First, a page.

On collaboration: working together to connect new, young audiences to the Turner Prize 2014

Starting with one of Circuit’s aims - to develop best practice related to young people’s engagements and informal learning with and through art, staff from Tate Digital and Circuit London’s Programming team worked together to devise a project which would involve collaboration on many levels: cross-departmentally, with young people in Tate Collective London and external artists.

Tate Collective London were tasked with commissioning and producing digital content to encourage new, young audiences to see and discuss the Turner Prize 2014 exhibition.

Digi Takeover 007 cLeyla Tahir

Digital takeover meeting © Leyla Tahir

On cross-department collaboration:

When young people were flagged as a priority audience for the Turner Prize 2014 we saw an opportunity to collaborate cross-departmentally (Learning and Digital). This enabled us to combine our expertise (engaging young people both in gallery and online), pool our resources as well as increase our ideas and energy for the project – sounds obvious, but it’s true! This in turn enabled us to make something new, bigger and (we hope) better for our target audience, than if we’d acted alone.

Often (and especially when working for a large-scale institution) we find ourselves working within the boundaries of the organisations’ departments, rather than adopting an audience focused approached.

Challenges included competing departmental and audience priorities, defining appropriate content for the target audience and having the right digital platform to accommodate the content we’d produced. Sometimes this involved learning along the way!

On collaboration with young people:

Integrated into existing ways of working, Tate Collective London’s regular fortnightly sessions were replaced with a ‘Digital Takeover’ in response to the exhibition. Topics included:

  • How digital are you?
  • Identifying our audience
  • Developing your ideas
  • Commissioning inspirational people
  • Creating digital content

Working with Tate Collective London offered fresh perspectives on the Turner Prize 2014 and they came up with innovative ideas relevant to the interests of young people.  This included a short film giving advice to young artists from each of the nominated Turner Prize artists, musician responses to each of the nominated artists’ artworks and an online review competition for young writers.


The Digital Takeover also offered Tate Collective London the opportunity to improve their confidence and competence to deliver digital projects.

“Very valuable for us as Tate Collective [London]. Lots of exciting opportunities to gain new skills”

Tate Collective London member

“More hands on, makes me want to be more engaged with projects, whether it be my own or Tate Collective [London’s]”

Tate Collective London member

The main challenge of working with young people on this project included managing expectations and being flexible with timescales. Involving young people in all decision making processes can be resource heavy in terms of time and staff required for planning, delivery and evaluation. Effectively managing outcomes and prioritising in relation to resources available was crucial. For example, one proposal didn’t go ahead as other elements took precedence.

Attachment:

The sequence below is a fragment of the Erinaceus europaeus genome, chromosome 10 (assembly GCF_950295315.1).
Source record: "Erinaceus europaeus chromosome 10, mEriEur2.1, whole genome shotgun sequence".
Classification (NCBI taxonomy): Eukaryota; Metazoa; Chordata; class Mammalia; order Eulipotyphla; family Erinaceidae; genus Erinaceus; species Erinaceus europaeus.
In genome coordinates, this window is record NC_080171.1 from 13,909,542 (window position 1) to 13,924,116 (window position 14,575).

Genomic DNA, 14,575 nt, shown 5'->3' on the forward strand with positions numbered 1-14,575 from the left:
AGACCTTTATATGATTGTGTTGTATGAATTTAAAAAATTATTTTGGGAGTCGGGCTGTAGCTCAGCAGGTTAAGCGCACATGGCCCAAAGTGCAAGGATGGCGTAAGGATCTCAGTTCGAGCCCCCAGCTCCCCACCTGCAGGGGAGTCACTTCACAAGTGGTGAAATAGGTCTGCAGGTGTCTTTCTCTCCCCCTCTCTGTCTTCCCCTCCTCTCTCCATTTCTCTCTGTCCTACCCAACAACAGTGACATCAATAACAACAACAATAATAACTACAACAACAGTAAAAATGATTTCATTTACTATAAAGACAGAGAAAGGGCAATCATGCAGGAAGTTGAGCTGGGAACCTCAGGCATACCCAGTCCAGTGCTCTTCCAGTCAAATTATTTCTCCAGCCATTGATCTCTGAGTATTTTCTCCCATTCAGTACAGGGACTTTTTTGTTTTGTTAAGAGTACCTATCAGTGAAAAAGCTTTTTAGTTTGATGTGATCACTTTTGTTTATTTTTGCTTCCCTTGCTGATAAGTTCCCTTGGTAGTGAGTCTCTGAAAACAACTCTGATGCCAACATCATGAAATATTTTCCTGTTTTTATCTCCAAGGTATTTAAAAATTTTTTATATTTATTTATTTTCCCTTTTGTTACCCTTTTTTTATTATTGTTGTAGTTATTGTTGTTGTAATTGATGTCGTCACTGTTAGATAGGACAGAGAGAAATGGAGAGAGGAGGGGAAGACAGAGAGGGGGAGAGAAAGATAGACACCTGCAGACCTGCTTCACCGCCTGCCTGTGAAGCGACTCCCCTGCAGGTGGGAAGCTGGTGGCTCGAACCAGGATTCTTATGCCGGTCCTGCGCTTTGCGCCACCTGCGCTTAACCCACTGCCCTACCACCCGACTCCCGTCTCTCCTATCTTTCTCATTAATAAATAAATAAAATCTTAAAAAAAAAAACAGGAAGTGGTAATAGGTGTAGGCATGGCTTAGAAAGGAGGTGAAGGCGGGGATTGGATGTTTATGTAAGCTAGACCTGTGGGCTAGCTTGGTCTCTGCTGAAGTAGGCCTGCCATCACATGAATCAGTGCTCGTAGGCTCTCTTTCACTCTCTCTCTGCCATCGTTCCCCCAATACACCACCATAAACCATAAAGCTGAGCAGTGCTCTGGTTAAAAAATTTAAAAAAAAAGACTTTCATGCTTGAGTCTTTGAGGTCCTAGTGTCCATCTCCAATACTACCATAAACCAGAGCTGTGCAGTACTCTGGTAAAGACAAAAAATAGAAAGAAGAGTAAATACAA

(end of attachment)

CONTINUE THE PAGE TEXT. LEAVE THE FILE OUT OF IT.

On collaboration with external artists

Producing or commissioning digital content regularly involves collaboration with external artists. In this instance, Tate Collective London invited 4 musicians they felt were important to young people today to produce a response to each of the nominated Turner Prize 2014 artists. The content produced by these musicians gave new, cross-disciplinary perspectives on the exhibition and (we hope) connected their followers (and our target audience) to the Turner Prize 2014 too.

Loylecrop

When you invite someone to reinterpret an artwork through their own medium, there’s an element of uncertainty of what that outcome will be. In order to provide the musicians with as much information about the Turner Prize 2014 as possible, we (staff and Tate Collective London) gave them with a private guided tour of the exhibition, and a brief which outlined what we were asking. This was resource-heavy but undoubtedly worth it.

Considerations

An interesting question for this project is – how do we measure success and what does it look like? The Digital Takeover provided the perfect opportunity to test out new ways of working and provided new forms of interpretation for our target audience. However, can you quantify success by looking at the number of young people aged 15 – 25 who purchased a Turner Prize 2014 exhibition ticket? Should we make ourselves accountable for footfall? How do we even know if any of the 33,000 plays converted to exhibition visits? Or does simply spreading awareness (digitally) count?

From our perspective success can take on many forms: young people producing digital content, learning new skills and being exposed to Tate as a resource. Also, involving external artists to respond to artwork on display in new and exciting ways which are relevant to young people’s interests. Key successes of this project include cross-departmental teamwork and learning together, providing a platform for young people as digital producers and the wide reach of the digital content produced to impact and influence our target audience to promote public understanding and enjoyment of British, modern and contemporary art in line with Tate’s overarching mission.

 

Jen Ohlson (Tate Digital) & Laura Turner

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